When you create a table and you realize that you made a mistake, or the requirements of the application changed, then you can drop the table and create it again. But this is not a convenient option if the table is already filled with data, or if the table is referenced by other database objects (for instance a foreign key constraint). Therefore PostgreSQL provides a family of commands to make modifications on existing tables.
Change default values,
All these actions are performed using the ALTER TABLE command.
To add a column, use this command:
ALTER TABLE products ADD COLUMN description text;
The new column will initially be filled with null values in the existing rows of the table.
You can also define a constraint on the column at the same time, using the usual syntax:
ALTER TABLE products ADD COLUMN description text CHECK (description <> '');
A new column cannot have a not-null constraint since the column initially has to contain null values. But you can add a not-null constraint later. Also, you cannot define a default value on a new column. According to the SQL standard, this would have to fill the new columns in the existing rows with the default value, which is not implemented yet. But you can adjust the column default later on.
To remove a column, use this command:
ALTER TABLE products DROP COLUMN description;
To add a constraint, the table constraint syntax is used. For example:
ALTER TABLE products ADD CHECK (name <> ''); ALTER TABLE products ADD CONSTRAINT some_name UNIQUE (product_no); ALTER TABLE products ADD FOREIGN KEY (product_group_id) REFERENCES product_groups;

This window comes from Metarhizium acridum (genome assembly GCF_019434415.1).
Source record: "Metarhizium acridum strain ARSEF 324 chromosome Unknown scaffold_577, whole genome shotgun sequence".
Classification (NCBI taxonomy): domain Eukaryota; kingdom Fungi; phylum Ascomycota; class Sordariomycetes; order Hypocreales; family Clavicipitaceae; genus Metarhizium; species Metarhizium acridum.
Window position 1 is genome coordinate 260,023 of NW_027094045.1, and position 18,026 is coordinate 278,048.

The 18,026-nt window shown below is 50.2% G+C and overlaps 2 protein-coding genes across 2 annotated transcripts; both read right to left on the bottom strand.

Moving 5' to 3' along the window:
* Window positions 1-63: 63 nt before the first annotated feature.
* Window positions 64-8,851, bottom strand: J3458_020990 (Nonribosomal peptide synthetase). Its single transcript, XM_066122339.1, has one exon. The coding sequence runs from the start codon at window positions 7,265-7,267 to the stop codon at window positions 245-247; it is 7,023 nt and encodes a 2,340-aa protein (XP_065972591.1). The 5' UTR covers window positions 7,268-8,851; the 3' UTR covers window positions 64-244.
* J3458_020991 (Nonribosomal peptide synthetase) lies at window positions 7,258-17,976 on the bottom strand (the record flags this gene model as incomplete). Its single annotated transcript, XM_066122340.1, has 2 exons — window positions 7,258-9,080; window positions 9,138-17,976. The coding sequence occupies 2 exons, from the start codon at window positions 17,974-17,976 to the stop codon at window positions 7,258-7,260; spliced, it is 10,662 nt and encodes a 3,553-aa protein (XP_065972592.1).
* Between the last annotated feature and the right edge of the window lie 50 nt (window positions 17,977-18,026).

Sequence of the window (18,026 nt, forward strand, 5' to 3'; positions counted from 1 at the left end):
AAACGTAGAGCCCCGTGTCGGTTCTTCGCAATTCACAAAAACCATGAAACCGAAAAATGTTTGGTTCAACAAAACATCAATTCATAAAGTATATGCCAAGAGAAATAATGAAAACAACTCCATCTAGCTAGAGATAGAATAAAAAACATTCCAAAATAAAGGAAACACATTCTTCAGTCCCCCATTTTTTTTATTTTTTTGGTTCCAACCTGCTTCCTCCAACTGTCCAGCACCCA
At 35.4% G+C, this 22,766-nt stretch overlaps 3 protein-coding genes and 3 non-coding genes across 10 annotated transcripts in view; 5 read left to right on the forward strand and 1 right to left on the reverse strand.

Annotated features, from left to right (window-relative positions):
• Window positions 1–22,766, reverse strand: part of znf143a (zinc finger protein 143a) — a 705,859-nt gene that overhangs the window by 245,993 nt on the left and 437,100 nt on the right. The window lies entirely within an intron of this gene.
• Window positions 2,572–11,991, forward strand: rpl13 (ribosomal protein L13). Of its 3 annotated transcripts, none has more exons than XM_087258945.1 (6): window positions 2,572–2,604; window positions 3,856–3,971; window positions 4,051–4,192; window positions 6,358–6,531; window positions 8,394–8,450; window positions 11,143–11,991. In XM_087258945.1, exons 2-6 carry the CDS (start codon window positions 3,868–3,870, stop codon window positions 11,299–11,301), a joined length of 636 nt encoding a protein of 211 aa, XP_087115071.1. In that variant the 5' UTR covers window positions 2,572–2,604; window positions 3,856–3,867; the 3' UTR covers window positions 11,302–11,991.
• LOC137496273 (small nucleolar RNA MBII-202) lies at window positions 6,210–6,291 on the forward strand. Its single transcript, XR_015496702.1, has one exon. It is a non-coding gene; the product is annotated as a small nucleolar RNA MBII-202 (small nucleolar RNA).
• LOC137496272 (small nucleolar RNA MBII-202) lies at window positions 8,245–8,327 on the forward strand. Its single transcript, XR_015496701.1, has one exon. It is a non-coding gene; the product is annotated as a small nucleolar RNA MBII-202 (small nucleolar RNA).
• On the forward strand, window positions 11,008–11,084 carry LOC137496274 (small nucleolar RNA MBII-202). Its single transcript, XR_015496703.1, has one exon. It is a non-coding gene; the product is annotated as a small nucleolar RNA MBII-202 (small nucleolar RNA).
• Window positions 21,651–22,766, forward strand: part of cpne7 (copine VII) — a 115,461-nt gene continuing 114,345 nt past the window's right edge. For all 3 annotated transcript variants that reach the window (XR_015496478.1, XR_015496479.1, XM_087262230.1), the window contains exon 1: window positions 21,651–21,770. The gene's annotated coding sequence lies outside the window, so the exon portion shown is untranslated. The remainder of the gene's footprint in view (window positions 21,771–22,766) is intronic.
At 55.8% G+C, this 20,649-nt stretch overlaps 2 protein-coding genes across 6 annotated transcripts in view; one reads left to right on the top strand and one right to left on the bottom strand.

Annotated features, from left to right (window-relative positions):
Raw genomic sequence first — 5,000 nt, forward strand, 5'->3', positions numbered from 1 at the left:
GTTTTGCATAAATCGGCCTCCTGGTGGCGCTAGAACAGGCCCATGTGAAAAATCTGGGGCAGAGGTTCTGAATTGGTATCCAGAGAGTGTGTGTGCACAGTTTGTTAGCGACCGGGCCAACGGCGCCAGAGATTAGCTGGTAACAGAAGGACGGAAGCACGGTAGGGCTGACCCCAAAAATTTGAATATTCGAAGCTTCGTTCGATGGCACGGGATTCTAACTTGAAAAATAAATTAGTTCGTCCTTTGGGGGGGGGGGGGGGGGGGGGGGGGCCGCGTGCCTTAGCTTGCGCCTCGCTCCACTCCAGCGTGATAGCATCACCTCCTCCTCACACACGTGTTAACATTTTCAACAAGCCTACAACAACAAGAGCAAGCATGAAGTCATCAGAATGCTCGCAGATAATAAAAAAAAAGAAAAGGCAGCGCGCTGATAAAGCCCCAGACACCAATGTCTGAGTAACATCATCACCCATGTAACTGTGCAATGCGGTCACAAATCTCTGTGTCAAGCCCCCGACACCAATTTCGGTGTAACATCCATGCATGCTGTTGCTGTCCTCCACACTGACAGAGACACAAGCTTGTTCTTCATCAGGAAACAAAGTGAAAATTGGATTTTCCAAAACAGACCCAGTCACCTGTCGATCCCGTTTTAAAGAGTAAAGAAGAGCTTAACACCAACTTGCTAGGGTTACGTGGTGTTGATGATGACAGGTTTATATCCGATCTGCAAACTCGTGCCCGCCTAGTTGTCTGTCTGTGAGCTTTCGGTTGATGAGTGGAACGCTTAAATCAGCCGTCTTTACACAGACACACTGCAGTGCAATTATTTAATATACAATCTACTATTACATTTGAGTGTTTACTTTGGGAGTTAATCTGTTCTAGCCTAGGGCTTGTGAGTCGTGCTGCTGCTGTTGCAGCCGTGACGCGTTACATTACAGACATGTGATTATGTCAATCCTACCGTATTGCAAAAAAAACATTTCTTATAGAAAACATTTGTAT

To add a not-null constraint, which cannot be written as a table constraint, use this syntax:
ALTER TABLE products ALTER COLUMN product_no SET NOT NULL;
The constraint will be checked immediately, so the table data must satisfy the constraint before it can be added.
To remove a constraint you need to know its name. If you gave it a name then that's easy. Otherwise the system assigned a generated name, which you need to find out. The psql command \d tablename can be helpful here; other interfaces might also provide a way to inspect table details. Then the command is:
ALTER TABLE products DROP CONSTRAINT some_name;
(If you are dealing with a generated constraint name like $2, don't forget that you'll need to double-quote it to make it a valid identifier.)
This works the same for all constraint types except not-null constraints. To drop a not null constraint use
ALTER TABLE products ALTER COLUMN product_no DROP NOT NULL;
(Recall that not-null constraints do not have names.)
To set a new default for a column, use a command like this:
ALTER TABLE products ALTER COLUMN price SET DEFAULT 7.77;
To remove any default value, use
ALTER TABLE products ALTER COLUMN price DROP DEFAULT;
This is equivalent to setting the default to null, at least in PostgreSQL. As a consequence, it is not an error to drop a default where one hadn't been defined, because the default is implicitly the null value.
To rename a column:
ALTER TABLE products RENAME COLUMN product_no TO product_number;
To rename a table:
ALTER TABLE products RENAME TO items;
Note that pg does not support changing the type of a column. Instead, use something like the code below to change, say, a varchar(32) into varchar(64) (assuming the collumn is called abc):
ALTER TABLE mytable ADD COLUMN abc_new varchar(64);
UPDATE mytable SET abc_new = abc;
ALTER TABLE mytable RENAME abc TO abc_old;
ALTER TABLE mytable RENAME abc_new TO abc;
If you're chaning the type of the column radically, you need to do more fancy type casting, but that's the theory.
Here is other way to doit.
ALTER TABLE mytable ADD COLUMN column_new varchar(100);
UPDATE mytable SET column_new = column;
ALTER TABLE mytable DROP COLUMN column;
ALTER TABLE mytable RENAME column_new TO column;